Related: Less Competition, More Talent: Here’s How to Recruit in an Economic Downturn 
    2. Re-engage with past candidates
    Take inventory of the connections you might already have. Check the availability of past candidates and get back in touch with those who were in the interview process before the freeze. Hopefully, you maintained a feedback loop and shared feedback from previous interviews with candidates. This is an effective way to foster goodwill even if you didn’t hire them.
    3. Review your employer brand and employer value props, or EVPs
    After shaky economic times, people – understandably – may become more cautious when it comes to employers and their stability. Post-downturn, rebuilding trust in your company’s stability and growth is a priority. Be transparent and highlight recovery plans and growth potential in your employer branding.
    It’s also a great time to showcase company culture. This is especially true if your organization’s culture includes supportive elements like mental health initiatives, flexible working options, and employee development programs. 
    Related: 2023 Survey Results: Top 3 Benefits Ranked by Engineers (Besides Salary) 
    4. Invest in training and development
    Sometimes the best hires are internal. Consider investing in training programs to upskill existing employees for new roles, promoting internal mobility. Not to mention, supporting internal mobility and upskilling are great ways to retain talent, support internal candidates, inspire loyalty, and provide professional growth.
    Related: How to Support Internal Candidates When They Don’t Get the Job 
    Offering continuous learning and development opportunities will also attract jobseekers looking for long-term career growth. Our 2023 State of Software Engineers report revealed development and career growth as top priorities for an ideal company culture and work environment according to surveyed engineers.
    Related: How to Nurture Innovation, Strengthen Retention (Use Professional Development) 
    5. Revise your recruitment strategy
    Think back to when you re-evaluated hiring needs. What shifts can you make to your recruitment strategy given the new circumstances? From revising your candidate messaging to rethinking how you conduct interviews, we have a suite of resources to help employers make these updates a little less overwhelming:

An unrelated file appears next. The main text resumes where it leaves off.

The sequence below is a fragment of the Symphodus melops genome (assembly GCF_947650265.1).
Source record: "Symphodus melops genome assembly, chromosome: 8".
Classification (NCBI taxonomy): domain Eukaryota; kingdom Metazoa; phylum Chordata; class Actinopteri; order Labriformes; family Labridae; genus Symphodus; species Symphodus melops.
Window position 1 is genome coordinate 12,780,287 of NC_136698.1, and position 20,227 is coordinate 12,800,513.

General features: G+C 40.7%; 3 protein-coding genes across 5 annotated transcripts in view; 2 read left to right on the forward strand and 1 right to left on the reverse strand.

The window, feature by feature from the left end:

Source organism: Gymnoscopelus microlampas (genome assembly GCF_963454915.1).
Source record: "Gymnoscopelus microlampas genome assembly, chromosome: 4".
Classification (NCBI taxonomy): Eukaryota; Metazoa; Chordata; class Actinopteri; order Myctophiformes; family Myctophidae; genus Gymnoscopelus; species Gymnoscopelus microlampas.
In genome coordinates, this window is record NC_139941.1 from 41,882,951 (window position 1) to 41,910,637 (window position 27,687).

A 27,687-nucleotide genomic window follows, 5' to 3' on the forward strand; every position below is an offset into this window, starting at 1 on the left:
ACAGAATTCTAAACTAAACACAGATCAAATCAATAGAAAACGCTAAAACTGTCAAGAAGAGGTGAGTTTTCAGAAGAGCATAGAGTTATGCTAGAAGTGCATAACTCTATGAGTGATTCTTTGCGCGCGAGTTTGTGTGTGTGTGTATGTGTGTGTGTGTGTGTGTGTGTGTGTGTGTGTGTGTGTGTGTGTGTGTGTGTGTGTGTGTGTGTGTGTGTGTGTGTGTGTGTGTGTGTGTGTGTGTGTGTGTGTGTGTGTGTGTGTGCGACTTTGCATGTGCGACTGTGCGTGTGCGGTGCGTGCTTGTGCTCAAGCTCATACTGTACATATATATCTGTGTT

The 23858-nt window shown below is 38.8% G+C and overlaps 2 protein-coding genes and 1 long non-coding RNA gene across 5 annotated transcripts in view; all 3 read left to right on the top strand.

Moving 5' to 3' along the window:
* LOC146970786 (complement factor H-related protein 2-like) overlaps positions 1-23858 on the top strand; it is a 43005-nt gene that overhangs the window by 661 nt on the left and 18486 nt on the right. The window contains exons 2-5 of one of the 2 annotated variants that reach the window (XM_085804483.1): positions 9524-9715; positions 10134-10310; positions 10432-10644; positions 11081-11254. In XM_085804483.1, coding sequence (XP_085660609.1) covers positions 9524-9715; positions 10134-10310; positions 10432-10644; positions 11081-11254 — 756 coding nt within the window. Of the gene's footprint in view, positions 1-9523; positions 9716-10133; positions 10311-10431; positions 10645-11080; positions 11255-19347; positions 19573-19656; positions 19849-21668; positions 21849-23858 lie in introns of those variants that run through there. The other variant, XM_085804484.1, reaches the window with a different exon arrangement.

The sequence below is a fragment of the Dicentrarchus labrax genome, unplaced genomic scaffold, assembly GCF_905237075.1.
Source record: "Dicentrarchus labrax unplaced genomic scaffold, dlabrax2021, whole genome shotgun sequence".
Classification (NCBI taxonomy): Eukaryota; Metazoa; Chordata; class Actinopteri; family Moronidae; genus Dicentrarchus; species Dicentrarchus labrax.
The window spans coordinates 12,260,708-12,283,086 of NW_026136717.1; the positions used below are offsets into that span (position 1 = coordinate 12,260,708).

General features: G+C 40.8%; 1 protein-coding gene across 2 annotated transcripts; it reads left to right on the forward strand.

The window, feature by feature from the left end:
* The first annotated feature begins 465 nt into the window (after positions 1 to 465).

6. Re-evaluate your recruitment tech stack
    Now is also the time to consider new platforms or tools to support your hiring revamp. Hired, for example, connects employers to a curated pool of experienced and responsive tech talent seeking their next role. The platform also integrates with applicant tracking systems to fully streamline your hiring process. 
    Related: How to Secure Approval for New Tech Tools (Free Template) 

    Restart recruitment lessons learned from Laura MacKinnon, VP of People at Clari
    On Hired’s podcast, Talk Talent to Me, Laura shared learnings from a massive hiring freeze. She gave a few tips on what she would do differently when ready to restart recruitment:  
    “One of the things we did up front was make sure not to bring our recruiting team down to a skeleton crew. We knew these things usually do have a bit of an up-and-down cycle. If we were to have brought our recruiting team down to the need we had at the moment, we would not have enough people respond to the demand. Luckily, we kept our scheduling, sourcing, and recruiting teams around with the hopes the downturn would be short. Being a cloud-based company, we accelerated back to needing to hire engineers along with other people to help lead the business forward. 
    As you can imagine, the head of people is involved with finance, the head of engineering, and the CEO requesting the board to fund additional resources. What I would do with 20/20 hindsight is make sure we also included asking for the increased spending needed to spin up that machine because it was idle. That means not just the recruiters, but money in place for proactive talent sourcing and time with the marketing team to help get the word out that the company is recruiting.”  
    Laura’s tips: 

    Don’t bring the recruiting team down to a skeleton crew
    Get on board when you hear about other teams requesting funds

    Related: Need help talent sourcing? Hired’s got you covered with temporary or ongoing help. 

    6. Secure funding before you restart recruitment
    Laura MacKinnon emphasizes the importance of collaborating with other teams to ensure the recruiting team has a seat at the table. 
    She says, “If you notice a team talking about potentially adding headcount, that’s the time for your Head of Talent to jump in. They should ask to include two recruiters, a sourcer, and a scheduler. The earlier you hear that coming up, the faster you want to jump in so you have funding. If your company is proactive, you can even onboard those people before the official big ask gets approved.”
    Partnership with finance is especially critical because a lot of what recruiting does has a cost. Laura illustrates this with example from Clari: “Diversity and inclusion are such an important part of how we’re going to grow as a business. As opposed to waiting until we’re a thousand people, the needle-moving time is when the company is at its smallest. 
    We want to have a diverse team of men, women, people of color, and any underrepresented groups. Starting with that helps build because a lot of our hiring – probably one-third – will probably come from referrals. Those initial efforts to spin up the machine and make our commitment to that community clear come with a need to fund. It could be through innovative internships for students or being present at events to show Clari wants to be an employer of choice for a diverse population. 
    You need financial support. The more HR can learn how to make business cases that make finance people happy and understand, the better we are at getting funding.”
    Restart Tech Recruitment Checklist:

    Reevaluate hiring needs
    Engage with past candidates
    Update online employer profiles
    Revise recruitment strategy
    Review salary benchmarks
    Plan for onboarding
    Measure effectiveness regularly

    Navigate the upturn